Why Jill Biden's Latest Speech Is Raising Eyebrows

First Lady Jill Biden gave a speech in California yesterday that is drawing attention, but not for the reason Biden was likely intending or hoping for. FLOTUS joined California Gov. Gavin Newsom in Delano, CA and delivered what was intended to be an uplifting and respectful message of solidarity to farmworkers on Cesar Chavez's birthday (via Fox News). Chavez was a Latin American civil rights activist and considered a transformational labor leader. He dedicated his life to fighting for improved working and living conditions for farm workers (via History.com).

The slip-up came when Jill Biden attempted to share a message of strength in Spanish. The First Lady attempted to say, ""¡Sí Se Puede!" which translates to "Yes, we can!" in English. But unfortunately, her pronunciation left quite a bit to be desired, and neither the audience nor the internet missed it. As is typical, social media had a field day.

Twitter was unimpressed by Jill Biden's speech

While it was, of course, an admirable idea for Dr. Jill Biden to speak to her audience in what is, for many of them, their native language, it seems she would have benefited from some guidance on how to properly pronounce the phrase before she attempted it. Twitter has been unforgiving in the face of her poor delivery. One user tweeted, "Jill Biden makes Peggy Hill sound like a native Spanish speaker," making a joke about the famous character from animated sitcom King of the Hill. Another person tweeted, "What better way to wrap #CesarChavezDay than with Co-President Dr. Jill Biden butchering 'Sí Se Puede' while standing in front of Chávez' black eagle."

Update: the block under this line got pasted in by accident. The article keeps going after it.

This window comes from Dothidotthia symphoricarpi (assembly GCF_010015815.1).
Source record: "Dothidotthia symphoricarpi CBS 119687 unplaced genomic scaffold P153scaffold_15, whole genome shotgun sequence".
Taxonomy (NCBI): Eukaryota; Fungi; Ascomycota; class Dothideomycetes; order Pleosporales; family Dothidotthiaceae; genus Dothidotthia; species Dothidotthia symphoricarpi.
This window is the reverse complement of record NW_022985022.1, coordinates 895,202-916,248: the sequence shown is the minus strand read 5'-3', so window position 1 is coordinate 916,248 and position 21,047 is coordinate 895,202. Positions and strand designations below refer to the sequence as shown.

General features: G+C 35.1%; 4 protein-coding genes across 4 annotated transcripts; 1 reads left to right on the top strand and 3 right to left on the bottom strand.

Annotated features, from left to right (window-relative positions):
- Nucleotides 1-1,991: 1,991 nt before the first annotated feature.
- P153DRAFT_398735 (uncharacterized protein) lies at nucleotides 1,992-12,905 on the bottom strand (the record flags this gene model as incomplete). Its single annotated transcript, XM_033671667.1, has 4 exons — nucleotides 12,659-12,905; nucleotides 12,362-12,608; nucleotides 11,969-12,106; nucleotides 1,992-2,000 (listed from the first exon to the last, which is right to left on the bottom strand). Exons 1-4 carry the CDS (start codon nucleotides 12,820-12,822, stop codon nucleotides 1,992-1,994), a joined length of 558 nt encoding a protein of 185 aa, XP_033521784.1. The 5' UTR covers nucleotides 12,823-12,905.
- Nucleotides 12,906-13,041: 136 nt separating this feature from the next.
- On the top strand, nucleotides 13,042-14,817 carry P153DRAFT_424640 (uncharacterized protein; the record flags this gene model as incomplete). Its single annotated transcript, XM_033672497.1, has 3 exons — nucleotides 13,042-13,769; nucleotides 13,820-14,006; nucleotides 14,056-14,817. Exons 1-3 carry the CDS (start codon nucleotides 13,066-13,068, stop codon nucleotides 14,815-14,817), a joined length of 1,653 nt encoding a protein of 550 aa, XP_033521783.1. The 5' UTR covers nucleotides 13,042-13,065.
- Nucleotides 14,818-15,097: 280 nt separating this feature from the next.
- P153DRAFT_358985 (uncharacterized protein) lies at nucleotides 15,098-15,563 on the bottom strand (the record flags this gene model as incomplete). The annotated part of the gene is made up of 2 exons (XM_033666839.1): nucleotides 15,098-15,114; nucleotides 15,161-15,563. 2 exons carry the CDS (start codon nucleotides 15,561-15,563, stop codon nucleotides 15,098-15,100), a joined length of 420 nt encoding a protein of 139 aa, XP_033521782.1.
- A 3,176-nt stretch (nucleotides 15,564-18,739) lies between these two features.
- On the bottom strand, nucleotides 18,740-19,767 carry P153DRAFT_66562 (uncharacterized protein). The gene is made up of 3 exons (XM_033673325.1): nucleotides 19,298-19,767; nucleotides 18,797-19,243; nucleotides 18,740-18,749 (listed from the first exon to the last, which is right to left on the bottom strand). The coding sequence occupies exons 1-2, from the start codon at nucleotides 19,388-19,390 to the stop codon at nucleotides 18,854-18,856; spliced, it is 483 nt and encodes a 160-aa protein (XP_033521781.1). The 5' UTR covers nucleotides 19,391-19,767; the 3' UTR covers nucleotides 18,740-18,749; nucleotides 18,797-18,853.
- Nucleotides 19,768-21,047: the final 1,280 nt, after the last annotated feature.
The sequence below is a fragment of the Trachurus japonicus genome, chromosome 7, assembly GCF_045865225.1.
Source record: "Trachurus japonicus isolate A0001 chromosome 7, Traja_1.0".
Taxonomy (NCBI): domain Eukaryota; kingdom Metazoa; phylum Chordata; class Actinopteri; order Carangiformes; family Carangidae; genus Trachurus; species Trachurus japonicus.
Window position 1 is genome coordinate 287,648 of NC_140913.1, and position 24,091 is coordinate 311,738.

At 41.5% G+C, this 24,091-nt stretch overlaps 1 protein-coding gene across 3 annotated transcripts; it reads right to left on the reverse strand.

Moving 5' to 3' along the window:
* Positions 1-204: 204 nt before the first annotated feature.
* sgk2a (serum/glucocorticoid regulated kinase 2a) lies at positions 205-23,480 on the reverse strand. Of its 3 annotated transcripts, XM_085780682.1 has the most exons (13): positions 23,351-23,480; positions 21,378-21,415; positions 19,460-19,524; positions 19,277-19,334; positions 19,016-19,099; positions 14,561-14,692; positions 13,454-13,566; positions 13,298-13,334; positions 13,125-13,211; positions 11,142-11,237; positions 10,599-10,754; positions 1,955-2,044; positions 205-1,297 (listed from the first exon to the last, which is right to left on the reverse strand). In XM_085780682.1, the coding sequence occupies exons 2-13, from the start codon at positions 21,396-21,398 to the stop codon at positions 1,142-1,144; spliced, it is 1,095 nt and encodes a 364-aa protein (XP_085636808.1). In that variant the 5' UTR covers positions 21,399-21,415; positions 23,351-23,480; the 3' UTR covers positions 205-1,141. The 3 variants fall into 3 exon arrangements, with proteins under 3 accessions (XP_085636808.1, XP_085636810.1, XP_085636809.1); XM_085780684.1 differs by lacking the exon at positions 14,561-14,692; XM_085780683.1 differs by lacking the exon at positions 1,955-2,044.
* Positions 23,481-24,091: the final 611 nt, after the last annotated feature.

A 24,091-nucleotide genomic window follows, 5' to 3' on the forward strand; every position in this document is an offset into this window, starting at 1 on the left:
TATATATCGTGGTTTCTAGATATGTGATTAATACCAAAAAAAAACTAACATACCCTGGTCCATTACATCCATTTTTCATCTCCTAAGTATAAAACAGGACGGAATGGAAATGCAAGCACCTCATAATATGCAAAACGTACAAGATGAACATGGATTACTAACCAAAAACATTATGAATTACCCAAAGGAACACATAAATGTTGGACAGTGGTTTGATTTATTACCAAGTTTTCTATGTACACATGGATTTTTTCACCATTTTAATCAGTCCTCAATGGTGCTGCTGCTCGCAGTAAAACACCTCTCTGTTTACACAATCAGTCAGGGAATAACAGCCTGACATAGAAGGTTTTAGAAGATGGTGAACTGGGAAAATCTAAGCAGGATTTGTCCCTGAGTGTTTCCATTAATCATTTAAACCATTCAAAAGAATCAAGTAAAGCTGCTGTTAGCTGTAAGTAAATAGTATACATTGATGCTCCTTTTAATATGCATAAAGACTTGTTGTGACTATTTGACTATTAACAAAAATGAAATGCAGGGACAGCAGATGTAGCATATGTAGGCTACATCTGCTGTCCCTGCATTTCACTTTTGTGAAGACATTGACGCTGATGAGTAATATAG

A third Twitter user shared his frustration, implying the First Lady was pandering to her audience, writing, "Can someone tell Jill Biden that 'We' Hispanics speak English and she can't f****** speak Spanish?" In short, people weren't impressed. We imagine in the future, Jill Biden may seek advice from a native speaker of a given language for pronunciation perfection before proceeding.